I want to talk to any of you who are feeling out of sorts, and are feeling unmotivated with symptoms of malaise during this pandemic. Not only have the normal rhythms and routines inside a week and a weekend dissolved, but we are amidst a pandemic. The likes of which we have never experienced in this lifetime.

And, I’ve been talking to quite a few people lately who even though they haven’t been directly impacted (meaning they don’t have the virus themselves nor have they lost their job), they still are feeling very much not OK and very much out of sorts. If that fits your experience, then I want to suggest the following:

1. Practice Emotional Housekeeping

Now is the time to do some real good emotional housekeeping. I know for some of you that idea is every bit as sexy as getting a cavity filled without anesthesia, but hear me out on this. Right now, our society is going through an acute stress disorder. That is what we call it when there is a trauma playing out– something terrible that threatens lives and livelihoods. And you are powerless to stop it, and all you can do is bear witness to it and try to stay out of the fray.

Now, whether or not you conceptualize the coronavirus in these terms, we are all experiencing this. We are all witnessing the ways in which other people are struggling for their health, struggling for their economic viability, and struggling in numerous ways. And we do ourselves a real disservice when we try to think that we are immune to the sadness, to the losses, and to the fear that’s going on out there.

2. Tend to Your Stress Bucket

So, after the pandemic has left town, I really believe there will be a significant spike in depression for all of those people who have felt a cumulative toll. And one of the things that you can be doing right now to try to prevent feeling depressed afterwards is start taking time to simply feel your feelings.

Think of your COVID-19 stress and news-consumption as all going into one bucket. You and I both know that new stuff is being heaped into that bucket all the time. Your job is to attend to the bucket frequently enough so that it doesn’t overflow. So you need to spend some time processing some of the upsetting things you’ve heard or read.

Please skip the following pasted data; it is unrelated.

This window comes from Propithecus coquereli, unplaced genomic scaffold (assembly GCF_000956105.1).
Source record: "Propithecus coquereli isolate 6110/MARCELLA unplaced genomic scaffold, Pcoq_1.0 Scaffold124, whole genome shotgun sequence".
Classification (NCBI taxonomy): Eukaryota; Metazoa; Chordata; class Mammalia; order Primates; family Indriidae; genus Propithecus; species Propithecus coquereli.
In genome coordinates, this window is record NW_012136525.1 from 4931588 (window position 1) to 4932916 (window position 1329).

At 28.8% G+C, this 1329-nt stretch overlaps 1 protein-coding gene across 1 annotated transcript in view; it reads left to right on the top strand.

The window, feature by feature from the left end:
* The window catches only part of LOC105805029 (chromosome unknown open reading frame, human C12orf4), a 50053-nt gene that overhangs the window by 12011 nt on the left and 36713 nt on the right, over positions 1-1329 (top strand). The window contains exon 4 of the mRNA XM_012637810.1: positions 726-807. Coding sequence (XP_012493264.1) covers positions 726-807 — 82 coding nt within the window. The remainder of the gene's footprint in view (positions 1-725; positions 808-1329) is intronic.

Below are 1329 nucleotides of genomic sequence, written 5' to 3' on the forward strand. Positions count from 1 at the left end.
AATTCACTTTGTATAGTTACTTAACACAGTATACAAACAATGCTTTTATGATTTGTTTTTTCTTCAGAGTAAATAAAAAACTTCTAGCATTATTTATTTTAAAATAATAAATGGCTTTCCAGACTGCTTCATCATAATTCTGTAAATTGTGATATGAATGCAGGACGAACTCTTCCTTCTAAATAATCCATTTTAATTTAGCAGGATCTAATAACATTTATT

Feel some of the feelings that you have. Talk to trusted friends about what’s going on. Journal. Go for a quiet, introspective walk. These are all ways you can tend to your own emotions. You can ask yourself “What’s the most upsetting thing I heard this week?”, and give yourself a second in time to acknowledge it and have emotions around it. You can also ask yourself “Who are the people that I am heartbroken for in this moment?”. Whether they are people you know personally or stories of groups of individuals that you know are struggling societally, it’s important to tend to your bucket.

3. Decrease Your News Consumption

Finally, I will suggest that now is an incredible time to pull way back on your news consumption. Your electronic devices can deliver far more news and headlines than your emotional, social, and psychological system of being can ever process. And that’s part of why the bucket is overflowing. So if you haven’t tried my strategy yet, I would recommend only checking the news every third day. Grab a handful of articles, and get in and get out! Then take the next 48 hours to be present to your own life, to your own health, and to the darling people stuck in your home with you. Be present when you’re not on the news.

All of Flourish’s services are now being offered via online counseling and online therapy. You can call us at 303-455-3767 x. 5, or fill out our contact form to get in touch!

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